At the end of the Nigeria-Biafra war, there was a “No Victor, No vanquished” cliché, which the people received with a pinch of salt.  There was a promise of Reconciliation, Reconstruction and Rehabilitation which, whether kept or not, remained in the people’s heart , as they watched a lot of development going on in places other than in the defeated Biafra land, especially in Lagos, where huge monumental buildings sprang up; and much later, Abuja. Fifty years after,  the Igbo, left on their own, have to a considerable extent, tried to rebuild their destroyed nation, amidst marginalization , discrimination and humiliation, which have naturally led to agitations and recent calls for Biafra; and the Federal Government agents gunning down of the agitators.


Fifty years is enough time for any well meaning nation to learn from its past, for as Spanish-American  philosopher, George Santayana (1863-1952) put it,  “Those who cannot remember the past are condemned to repeat it”.  It is however,  not clear if Nigeria has really brought back the study of History into its educational curriculum. Whether or not it has, this quote remains relevant: “What became of the Black People of Sumer?” The traveler asked the old man, “for ancient records show that the people of Sumer were black. What happened to them?”  “Ah!” The old man sighed. They lost their history, and so they died.” (In Williams, Chancellor 1987.)  According to Anyanwu: “No race, nation, ethnic group, or country can survive, much less thrive, if it abandons the shared customs, values, beliefs and worldviews that unite its members in a collective consciousness.” (2017 ISA write up.)

In retrospect, many see the Nigeria-Biafra war as a terrible mistake, and some of the countries which aided the defeat of the nascent Biafra now seem to regret their actions. As stated by Ezeani (2013),  “Recent developments in Nigeria in which Boko Haram Islamic terrorists have bombed the United Nations building in Abuja and subsequently threatened to assassinate the US ambassador to Nigeria, Terence McCulley, has resulted in the US and major European authorities secretly regretting siding with the Federal Government of Nigeria against Biafra in a war ‘that killed 3.5 million Biafrans’.  Because of the fast – spreading fundamentalism in Nigeria and elsewhere, ‘secret internal communication between EU and UN diplomats demonstrate that the United States is apprehensive of  past actions against Biafra, which it now regrets… Credible source knowledgeable with US – internal memos states that US now regrets its support for Nigerian Federal troops in its face out in the 60s’. If these feelings of regret had been nursed in the 1960s by Europe and America, it would have been a different story today for Biafra, Africa and the rest of the world.” These feelings of regret by some Western powers should not be allowed to be fruitless.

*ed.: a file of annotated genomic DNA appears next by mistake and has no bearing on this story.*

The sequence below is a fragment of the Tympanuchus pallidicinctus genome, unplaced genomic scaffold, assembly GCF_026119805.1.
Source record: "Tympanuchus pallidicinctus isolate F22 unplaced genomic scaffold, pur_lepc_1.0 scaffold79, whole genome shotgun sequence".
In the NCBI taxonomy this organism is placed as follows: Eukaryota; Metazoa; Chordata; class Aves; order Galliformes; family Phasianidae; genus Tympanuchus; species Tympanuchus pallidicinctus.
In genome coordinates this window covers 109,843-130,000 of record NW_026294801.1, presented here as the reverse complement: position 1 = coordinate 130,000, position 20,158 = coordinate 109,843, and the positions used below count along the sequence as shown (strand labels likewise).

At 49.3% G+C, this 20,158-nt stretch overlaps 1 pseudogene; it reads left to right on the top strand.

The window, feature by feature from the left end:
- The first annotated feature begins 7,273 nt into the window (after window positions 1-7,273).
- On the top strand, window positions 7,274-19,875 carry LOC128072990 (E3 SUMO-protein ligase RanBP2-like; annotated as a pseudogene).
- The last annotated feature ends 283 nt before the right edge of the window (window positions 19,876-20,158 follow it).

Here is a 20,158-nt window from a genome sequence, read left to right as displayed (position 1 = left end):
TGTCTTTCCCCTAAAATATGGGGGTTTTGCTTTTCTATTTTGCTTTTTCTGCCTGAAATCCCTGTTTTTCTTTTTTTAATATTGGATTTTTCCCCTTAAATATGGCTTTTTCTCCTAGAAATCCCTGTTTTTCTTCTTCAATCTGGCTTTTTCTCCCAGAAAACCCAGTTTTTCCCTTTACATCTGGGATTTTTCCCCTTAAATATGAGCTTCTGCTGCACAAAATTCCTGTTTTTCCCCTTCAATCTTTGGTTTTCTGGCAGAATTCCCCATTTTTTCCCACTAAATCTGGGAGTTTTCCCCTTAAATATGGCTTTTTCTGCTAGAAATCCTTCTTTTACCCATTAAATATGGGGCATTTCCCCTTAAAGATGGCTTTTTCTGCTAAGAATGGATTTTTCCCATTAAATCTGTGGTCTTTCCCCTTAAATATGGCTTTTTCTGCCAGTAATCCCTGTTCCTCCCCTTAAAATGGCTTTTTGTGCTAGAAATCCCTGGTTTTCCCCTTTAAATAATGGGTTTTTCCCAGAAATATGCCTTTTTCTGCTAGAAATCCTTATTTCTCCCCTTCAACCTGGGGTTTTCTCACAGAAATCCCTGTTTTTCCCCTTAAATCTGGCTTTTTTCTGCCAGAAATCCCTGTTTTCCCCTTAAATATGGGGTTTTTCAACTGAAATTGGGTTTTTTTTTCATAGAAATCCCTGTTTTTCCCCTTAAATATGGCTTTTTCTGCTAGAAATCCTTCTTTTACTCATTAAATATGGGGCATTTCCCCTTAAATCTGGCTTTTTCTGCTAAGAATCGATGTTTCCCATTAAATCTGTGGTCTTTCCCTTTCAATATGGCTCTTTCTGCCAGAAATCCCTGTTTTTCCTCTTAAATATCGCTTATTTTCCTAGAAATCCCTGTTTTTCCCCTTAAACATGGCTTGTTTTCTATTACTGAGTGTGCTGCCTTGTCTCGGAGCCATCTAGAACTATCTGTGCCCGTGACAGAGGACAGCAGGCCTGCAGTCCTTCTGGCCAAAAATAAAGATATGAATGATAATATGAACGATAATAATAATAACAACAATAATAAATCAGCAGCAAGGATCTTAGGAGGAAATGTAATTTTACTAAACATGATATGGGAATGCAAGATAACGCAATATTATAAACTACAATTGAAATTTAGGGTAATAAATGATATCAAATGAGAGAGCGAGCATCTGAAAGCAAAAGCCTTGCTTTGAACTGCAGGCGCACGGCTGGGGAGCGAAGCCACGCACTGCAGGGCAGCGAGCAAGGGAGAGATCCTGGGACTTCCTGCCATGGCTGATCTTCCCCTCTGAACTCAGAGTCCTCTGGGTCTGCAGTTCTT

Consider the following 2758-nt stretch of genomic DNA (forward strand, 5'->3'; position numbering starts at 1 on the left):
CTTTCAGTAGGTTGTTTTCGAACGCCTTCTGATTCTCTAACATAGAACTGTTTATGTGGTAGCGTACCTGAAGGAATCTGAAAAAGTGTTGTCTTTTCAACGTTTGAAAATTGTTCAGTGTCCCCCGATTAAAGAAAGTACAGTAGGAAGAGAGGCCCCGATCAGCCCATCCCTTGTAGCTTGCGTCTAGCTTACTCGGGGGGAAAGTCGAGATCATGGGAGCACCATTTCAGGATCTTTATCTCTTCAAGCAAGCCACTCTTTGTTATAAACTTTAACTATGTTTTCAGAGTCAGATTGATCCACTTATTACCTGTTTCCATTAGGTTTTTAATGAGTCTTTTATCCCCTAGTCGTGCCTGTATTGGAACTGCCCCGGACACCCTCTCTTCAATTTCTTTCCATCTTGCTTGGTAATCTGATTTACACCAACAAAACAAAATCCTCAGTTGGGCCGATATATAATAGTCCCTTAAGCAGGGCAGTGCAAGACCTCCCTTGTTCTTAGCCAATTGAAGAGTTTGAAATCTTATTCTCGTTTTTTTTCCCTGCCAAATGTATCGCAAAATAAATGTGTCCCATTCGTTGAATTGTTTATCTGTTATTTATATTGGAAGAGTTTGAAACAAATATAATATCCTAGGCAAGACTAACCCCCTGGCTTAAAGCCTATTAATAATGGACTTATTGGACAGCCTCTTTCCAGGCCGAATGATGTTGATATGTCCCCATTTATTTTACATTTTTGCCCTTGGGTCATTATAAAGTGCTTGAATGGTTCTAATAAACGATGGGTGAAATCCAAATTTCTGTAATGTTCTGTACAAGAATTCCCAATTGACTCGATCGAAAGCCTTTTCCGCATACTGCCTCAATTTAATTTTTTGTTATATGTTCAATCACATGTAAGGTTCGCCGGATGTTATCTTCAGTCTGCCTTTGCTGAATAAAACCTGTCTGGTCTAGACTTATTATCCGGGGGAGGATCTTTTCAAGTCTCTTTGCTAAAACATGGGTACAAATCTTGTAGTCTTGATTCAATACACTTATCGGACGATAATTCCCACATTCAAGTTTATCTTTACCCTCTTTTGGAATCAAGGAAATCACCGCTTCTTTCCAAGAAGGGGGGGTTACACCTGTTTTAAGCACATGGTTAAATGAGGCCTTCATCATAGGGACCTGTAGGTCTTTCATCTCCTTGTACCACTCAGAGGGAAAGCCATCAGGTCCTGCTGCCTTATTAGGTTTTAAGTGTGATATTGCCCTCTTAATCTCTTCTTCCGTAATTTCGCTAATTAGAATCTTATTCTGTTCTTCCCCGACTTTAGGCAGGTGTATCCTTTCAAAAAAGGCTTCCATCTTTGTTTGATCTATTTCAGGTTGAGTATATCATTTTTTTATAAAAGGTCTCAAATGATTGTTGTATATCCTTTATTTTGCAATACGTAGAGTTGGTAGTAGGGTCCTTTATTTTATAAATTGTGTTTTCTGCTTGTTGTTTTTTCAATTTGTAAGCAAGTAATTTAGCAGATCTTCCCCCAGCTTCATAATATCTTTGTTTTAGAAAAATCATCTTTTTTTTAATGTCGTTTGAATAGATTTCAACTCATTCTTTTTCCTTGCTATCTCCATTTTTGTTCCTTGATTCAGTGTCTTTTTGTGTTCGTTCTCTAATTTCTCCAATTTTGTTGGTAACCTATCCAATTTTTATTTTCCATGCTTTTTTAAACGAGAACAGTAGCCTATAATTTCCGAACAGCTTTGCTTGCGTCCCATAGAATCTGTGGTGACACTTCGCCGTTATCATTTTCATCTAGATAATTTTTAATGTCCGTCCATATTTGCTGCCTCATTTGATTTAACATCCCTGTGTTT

It is hereby recommended that:

  • Any well meaning government should realize that it is unforgivable for one country to fight a civil war twice in its history. The loud sounding drumbeats of war in Nigeria must not be allowed to materialize. All lopsidedness, killings and marginalization must stop forthwith and the option of peace explored.
  • The academia should join forces with the international community, engage the true veterans of that war and go ahead to make more scholarly noises about the Nigeria-Biafra war, to forestall any attempt to consign it to oblivion.